Esquimalt Councillor Susan Low was one of the few representatives that spoke against the Union decision.
“Medical marijuana is a health service. That’s not part of local government’s jurisdiction. I’d be very uncomfortable trying to do that. I’m not qualified to do that,” Low said at the convention. “Right now, medical marijuana dispensaries are illegal, so in Esquimalt we won’t be issuing business licences for them.”
Desjardins said after looking at other municipalities, she didn’t want her city to have dispensaries open first and then try to regulate them afterward, similar to Vancouver and Victoria.
“They have significant challenges and until it’s clarified, we will just follow the law and be clear on our policy,” Desjardins said, noting the cost of processing applications would eclipse any business fees directed to the city. “This is obviously an industry that is going to grow, despite the federal reality that it is currently illegal.”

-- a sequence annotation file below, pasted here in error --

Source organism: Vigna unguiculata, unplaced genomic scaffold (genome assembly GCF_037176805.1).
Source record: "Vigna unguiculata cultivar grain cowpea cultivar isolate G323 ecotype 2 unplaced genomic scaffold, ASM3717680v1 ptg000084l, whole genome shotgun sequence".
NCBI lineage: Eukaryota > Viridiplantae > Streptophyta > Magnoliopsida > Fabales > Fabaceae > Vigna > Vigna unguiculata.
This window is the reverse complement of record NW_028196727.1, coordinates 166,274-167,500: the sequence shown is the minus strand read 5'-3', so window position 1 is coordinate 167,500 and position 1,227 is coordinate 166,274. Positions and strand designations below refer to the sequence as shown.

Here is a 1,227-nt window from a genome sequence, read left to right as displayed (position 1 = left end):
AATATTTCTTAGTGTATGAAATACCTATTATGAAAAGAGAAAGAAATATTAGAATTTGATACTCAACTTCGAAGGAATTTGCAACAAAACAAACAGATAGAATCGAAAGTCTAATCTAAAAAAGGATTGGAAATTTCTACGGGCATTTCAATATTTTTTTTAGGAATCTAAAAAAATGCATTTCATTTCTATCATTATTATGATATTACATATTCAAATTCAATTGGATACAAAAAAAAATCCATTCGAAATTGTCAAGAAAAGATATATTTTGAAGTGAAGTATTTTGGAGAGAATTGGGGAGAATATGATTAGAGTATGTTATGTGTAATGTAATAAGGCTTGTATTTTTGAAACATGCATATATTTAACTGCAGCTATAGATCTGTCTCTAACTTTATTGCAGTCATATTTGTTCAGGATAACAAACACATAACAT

No dispensary applications had been filed in Esquimalt, the decision was triggered by an inquiry.
“The reality of dispensaries is they are popping up and we need to deal with it in one way or another,” Liberchuk said. “Vancouver is willing to do it, Victoria is willing to do it, White Rock is willing to do it, and I was hoping that we would be a little bit more open to it as well.”
Victoria Mayor Lisa Helps said she thought it would be interesting with two neighbouring cities taking different approaches to the same issue. Victoria is currently drafting business and zoning regulations for its 20 dispensaries, to be prepared for November.
“Now we’re doing two pilot projects, not just one,” Helps said.